Posted by: Andrew | March 1, 2010

Blog Post 6: Are You Plane Crazy?

In reading the introductory chapter on Walt Disney in Of Mice and Magic – A History of American Animated Cartoon, I read about the famous “Steamboat Willie” Mickey Mouse animated short; but I also noted the mention of the lesser know “Plane Crazy” as another animated Mickey Mouse short.  So I decided to look into a little of the history surrounding Mickey Mouse’s “Plane Crazy”.

I did not realize that, while not as recognizable as “Steamboat Willie”, “Plane Crazy” was actually the first Mickey Mouse short made by Walt Disney.  Interestingly enough, “Plane Crazy” was shown as a silent animated short in May 1928 as a test screening.  The test screening was held in a failed attempt to get buyers for the short.  This was the first appearance of Mickey Mouse as well as his female counterpart – Minnie Mouse.  It was shown five month before the premiere of “Steamboat Willie”.  “Steamboat Willie” was a huge success, with the major difference being sound.  Steamboat Willie was the first Mickey Mouse animated short made with sound – and this made all the difference.  As a result of the success of “Steamboat Willie”, Walt Disney remade “Plane Crazy” with sound in 1929 with much more success.

About halfway through the short, the character of Minnie Mouse is introduced for the first time.  She enters to what would become her trademark theme in the early days of the Mickey Mouse animated shorts.  In a little bit of trivia (at least to me), Minnie utters a single line of dialogue here – here voice being done by Walt Disney himself, in a falsetto voice that he would eventually use for Mickey. There’s no doubt that Minnie is meant to be Mickey’s love interest from this very first short.

The sound for these animates shorts, including “Plane Crazy” consisted of basic sound effects, simulated farm animals noises, and music from various recognizable sources – all weaved together.  “Plane Crazy” takes place in a barn yard.  Near the beginning of the short, Mickey is flipping through a “How To Fly” book while the tune “Yankee Doodle Dandy” plays.  As Mickey turns to a page with Charles Lindbergh’s image “Hail to the Chief” starts to play.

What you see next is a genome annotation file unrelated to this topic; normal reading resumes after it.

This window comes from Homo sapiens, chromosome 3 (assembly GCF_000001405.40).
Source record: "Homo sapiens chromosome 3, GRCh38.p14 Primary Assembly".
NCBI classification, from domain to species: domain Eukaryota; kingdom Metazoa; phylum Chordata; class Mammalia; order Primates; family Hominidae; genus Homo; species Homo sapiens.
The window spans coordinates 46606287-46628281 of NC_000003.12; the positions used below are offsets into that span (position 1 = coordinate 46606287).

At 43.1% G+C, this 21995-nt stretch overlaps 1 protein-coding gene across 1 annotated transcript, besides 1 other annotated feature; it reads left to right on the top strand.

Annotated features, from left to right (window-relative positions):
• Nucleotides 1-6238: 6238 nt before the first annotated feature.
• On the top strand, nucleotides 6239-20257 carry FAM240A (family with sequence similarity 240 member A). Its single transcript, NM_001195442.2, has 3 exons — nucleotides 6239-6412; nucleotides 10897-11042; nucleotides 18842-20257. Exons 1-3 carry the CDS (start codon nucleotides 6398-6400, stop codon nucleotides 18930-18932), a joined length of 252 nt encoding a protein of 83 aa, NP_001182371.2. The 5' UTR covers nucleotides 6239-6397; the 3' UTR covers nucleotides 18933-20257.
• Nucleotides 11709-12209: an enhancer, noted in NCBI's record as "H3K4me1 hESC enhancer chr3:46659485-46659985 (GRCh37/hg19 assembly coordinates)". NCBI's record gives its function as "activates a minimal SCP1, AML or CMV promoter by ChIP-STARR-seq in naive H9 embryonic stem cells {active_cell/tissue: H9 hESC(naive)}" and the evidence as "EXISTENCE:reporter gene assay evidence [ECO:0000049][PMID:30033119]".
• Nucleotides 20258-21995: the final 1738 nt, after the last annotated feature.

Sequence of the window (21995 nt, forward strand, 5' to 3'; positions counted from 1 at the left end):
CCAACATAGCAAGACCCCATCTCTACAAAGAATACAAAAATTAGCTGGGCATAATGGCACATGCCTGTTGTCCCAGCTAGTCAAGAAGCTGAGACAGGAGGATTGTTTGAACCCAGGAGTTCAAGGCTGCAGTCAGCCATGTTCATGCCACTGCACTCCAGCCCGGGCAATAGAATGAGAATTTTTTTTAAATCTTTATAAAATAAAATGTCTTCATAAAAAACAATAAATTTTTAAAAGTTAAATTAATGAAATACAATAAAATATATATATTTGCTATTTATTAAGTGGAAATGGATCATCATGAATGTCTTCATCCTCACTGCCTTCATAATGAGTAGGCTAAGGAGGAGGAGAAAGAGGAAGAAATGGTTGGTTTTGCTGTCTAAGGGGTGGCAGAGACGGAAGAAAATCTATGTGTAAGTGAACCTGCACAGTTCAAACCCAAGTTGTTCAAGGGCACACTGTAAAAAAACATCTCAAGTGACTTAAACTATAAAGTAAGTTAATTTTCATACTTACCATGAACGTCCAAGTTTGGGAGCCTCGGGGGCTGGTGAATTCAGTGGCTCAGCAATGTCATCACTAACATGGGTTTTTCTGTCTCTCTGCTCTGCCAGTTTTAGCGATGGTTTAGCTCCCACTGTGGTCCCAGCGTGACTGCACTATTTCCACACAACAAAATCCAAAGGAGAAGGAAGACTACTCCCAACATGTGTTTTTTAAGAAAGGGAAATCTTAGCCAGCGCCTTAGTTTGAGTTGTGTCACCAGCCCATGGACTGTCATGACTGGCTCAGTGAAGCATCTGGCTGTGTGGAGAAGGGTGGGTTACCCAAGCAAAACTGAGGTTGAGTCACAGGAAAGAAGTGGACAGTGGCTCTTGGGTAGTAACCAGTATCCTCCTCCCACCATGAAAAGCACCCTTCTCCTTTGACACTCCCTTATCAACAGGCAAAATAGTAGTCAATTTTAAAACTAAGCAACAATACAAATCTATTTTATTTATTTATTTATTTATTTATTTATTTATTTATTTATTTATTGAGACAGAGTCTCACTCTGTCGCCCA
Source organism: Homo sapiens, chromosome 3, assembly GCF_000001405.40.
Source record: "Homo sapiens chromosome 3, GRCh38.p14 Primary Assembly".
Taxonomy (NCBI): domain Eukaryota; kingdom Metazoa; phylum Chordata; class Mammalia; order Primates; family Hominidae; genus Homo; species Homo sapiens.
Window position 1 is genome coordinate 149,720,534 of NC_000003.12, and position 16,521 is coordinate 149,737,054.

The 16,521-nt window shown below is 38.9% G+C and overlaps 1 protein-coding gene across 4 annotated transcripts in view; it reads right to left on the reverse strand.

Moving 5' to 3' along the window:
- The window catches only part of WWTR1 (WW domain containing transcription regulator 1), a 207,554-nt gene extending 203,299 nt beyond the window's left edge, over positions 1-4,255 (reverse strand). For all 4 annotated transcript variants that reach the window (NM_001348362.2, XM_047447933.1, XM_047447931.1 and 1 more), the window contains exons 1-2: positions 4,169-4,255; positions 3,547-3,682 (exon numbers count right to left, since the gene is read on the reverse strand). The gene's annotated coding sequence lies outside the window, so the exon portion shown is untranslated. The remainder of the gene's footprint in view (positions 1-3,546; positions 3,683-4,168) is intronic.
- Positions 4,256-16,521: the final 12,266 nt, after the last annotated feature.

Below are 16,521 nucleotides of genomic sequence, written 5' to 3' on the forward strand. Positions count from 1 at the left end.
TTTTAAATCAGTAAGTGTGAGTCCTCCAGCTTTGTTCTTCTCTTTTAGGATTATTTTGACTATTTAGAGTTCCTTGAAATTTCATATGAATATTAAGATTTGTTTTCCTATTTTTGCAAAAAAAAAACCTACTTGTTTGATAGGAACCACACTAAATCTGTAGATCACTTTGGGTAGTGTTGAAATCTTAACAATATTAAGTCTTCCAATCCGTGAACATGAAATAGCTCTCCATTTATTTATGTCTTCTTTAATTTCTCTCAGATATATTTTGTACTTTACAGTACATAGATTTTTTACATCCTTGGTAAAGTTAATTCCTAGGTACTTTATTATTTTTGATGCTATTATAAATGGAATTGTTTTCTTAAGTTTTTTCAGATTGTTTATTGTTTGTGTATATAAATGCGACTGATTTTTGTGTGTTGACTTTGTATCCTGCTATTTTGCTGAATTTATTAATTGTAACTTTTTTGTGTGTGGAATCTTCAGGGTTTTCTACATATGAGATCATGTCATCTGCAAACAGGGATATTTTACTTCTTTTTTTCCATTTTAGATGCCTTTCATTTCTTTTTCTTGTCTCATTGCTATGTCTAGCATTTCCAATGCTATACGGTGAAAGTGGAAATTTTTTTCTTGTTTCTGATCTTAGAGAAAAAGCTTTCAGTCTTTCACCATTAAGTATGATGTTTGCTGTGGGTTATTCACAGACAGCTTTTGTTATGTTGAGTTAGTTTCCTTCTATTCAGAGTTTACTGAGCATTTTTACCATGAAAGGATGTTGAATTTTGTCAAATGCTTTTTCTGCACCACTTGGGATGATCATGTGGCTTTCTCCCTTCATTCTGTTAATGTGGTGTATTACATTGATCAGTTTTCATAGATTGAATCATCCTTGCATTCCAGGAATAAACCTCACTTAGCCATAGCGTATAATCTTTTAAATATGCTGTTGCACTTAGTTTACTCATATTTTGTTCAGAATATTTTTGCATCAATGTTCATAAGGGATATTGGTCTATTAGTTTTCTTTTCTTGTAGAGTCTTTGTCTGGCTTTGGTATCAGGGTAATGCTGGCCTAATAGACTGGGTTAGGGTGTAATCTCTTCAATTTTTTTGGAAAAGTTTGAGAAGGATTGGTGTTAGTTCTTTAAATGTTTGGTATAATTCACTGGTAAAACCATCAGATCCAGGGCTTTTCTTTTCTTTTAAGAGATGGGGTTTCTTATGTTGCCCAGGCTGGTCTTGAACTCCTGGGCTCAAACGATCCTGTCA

Watching and analyzing this short revealed to me a lot of the great cartoon devices that are still in use today were used here, such as gravity-defying antics, musical footsteps, and rubbery characters, to name a few.  This is not only a testament to the longevity of these devices, but of the ingenuity of Walt Disney and his staff.  One such cartoon device was the tree Mickey crashes into.  It may be simplistic by today’s standards, but it is still very effective.  The crash itself shows that “Plane Crazy” was originally a silent cartoon, as the action was illustrated with words as much as sound effects.

I decided to judge for myself the difference between the silent version of “Plane Crazy” and the one with sound.  I believe the difference between the two is huge.  While the silent version was entertaining enough, the addition of sound gave a whole new dimension to the animated short.  I would like to know what you think about this – so click on the below link and view “Plane Crazy”.  First, view this six minute short with the sound muted; then replay it with the sound on and see if you notice a significant difference in the entertainment value.

I think that “Plane Crazy” should be considered as much a classic and milestone of animation as “Steamboat Willie”.  I can also see why this funny little mouse became a Walt Disney institution.  You may not fully associate the mouse in “Plane Crazy” with today’s Mickey Mouse.  This Mickey Mouse is not as fully defined as the 21st century Mickey Mouse, but I don’t think that Mickey’s first produced cartoon should be as refined.  Although it should be entertaining, and I believe it definitely is.

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Responses

  1. I definitely noticed a huge difference when I watched it muted, then with sound. The music makes a huge difference and definitely contributes to the cartoon as a whole by adding a lot of comedic timing and sound effects.

    Another interesting thing to note: Mickey’s kind of a jerk in this; as he’s basically forcing Minnie to give him a kiss, and then making the plane do dangerous loop-de-loops when she outright refuses… kinda different from the friendly, amicable Mickey that most people know nowadays…


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